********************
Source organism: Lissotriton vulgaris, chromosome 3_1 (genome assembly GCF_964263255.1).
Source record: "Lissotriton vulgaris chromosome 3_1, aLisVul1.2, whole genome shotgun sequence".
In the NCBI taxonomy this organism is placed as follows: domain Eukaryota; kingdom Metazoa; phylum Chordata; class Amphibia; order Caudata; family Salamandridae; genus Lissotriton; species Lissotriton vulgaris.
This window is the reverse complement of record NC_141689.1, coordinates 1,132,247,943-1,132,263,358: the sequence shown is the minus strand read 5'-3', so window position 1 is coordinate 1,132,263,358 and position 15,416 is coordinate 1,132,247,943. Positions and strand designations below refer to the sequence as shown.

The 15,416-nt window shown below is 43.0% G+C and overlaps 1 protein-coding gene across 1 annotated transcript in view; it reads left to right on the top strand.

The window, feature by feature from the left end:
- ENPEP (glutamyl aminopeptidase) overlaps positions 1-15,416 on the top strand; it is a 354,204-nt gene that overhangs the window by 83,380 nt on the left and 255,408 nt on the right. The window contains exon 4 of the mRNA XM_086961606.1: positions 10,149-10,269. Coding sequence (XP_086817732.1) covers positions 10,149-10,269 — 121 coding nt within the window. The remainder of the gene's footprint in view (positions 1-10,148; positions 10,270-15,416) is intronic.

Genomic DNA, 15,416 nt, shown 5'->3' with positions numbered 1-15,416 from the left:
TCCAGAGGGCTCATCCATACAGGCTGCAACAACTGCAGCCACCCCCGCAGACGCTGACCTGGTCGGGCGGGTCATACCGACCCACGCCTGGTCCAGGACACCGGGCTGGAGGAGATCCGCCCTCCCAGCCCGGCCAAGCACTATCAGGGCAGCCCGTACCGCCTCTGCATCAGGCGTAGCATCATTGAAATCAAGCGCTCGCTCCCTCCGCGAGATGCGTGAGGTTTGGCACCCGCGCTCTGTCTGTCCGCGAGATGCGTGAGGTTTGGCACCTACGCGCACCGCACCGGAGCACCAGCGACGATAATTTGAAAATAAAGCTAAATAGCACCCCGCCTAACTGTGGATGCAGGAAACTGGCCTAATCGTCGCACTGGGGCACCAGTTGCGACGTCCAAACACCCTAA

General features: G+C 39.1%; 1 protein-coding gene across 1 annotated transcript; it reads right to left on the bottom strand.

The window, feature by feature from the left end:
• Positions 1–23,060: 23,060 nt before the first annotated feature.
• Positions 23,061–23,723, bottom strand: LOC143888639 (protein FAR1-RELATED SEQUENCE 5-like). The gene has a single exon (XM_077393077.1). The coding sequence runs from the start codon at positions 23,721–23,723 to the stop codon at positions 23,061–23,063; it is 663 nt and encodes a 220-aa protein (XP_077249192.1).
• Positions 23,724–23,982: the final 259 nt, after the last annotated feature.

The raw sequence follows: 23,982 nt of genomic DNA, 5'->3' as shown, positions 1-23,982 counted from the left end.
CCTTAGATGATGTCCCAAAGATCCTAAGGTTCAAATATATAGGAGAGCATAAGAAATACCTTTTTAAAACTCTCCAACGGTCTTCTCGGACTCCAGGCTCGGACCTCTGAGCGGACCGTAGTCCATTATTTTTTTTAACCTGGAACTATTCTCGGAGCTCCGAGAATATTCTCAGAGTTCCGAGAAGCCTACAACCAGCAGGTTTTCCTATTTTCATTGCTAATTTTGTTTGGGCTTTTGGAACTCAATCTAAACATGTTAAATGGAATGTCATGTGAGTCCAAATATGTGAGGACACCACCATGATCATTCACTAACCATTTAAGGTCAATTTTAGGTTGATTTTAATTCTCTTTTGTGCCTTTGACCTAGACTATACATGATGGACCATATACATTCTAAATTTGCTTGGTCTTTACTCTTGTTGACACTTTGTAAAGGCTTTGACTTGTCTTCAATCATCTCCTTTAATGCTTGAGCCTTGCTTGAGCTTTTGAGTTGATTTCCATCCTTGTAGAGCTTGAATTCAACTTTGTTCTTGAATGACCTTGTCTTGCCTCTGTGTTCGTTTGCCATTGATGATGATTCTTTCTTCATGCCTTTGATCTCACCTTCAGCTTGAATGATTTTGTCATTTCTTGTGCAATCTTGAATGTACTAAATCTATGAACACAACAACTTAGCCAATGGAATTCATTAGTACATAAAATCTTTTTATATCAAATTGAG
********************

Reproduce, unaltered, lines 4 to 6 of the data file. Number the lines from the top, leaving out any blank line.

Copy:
This window is the reverse complement of record NC_141689.1, coordinates 1,132,247,943-1,132,263,358: the sequence shown is the minus strand read 5'-3', so window position 1 is coordinate 1,132,263,358 and position 15,416 is coordinate 1,132,247,943. Positions and strand designations below refer to the sequence as shown.

The 15,416-nt window shown below is 43.0% G+C and overlaps 1 protein-coding gene across 1 annotated transcript in view; it reads left to right on the top strand.

The window, feature by feature from the left end: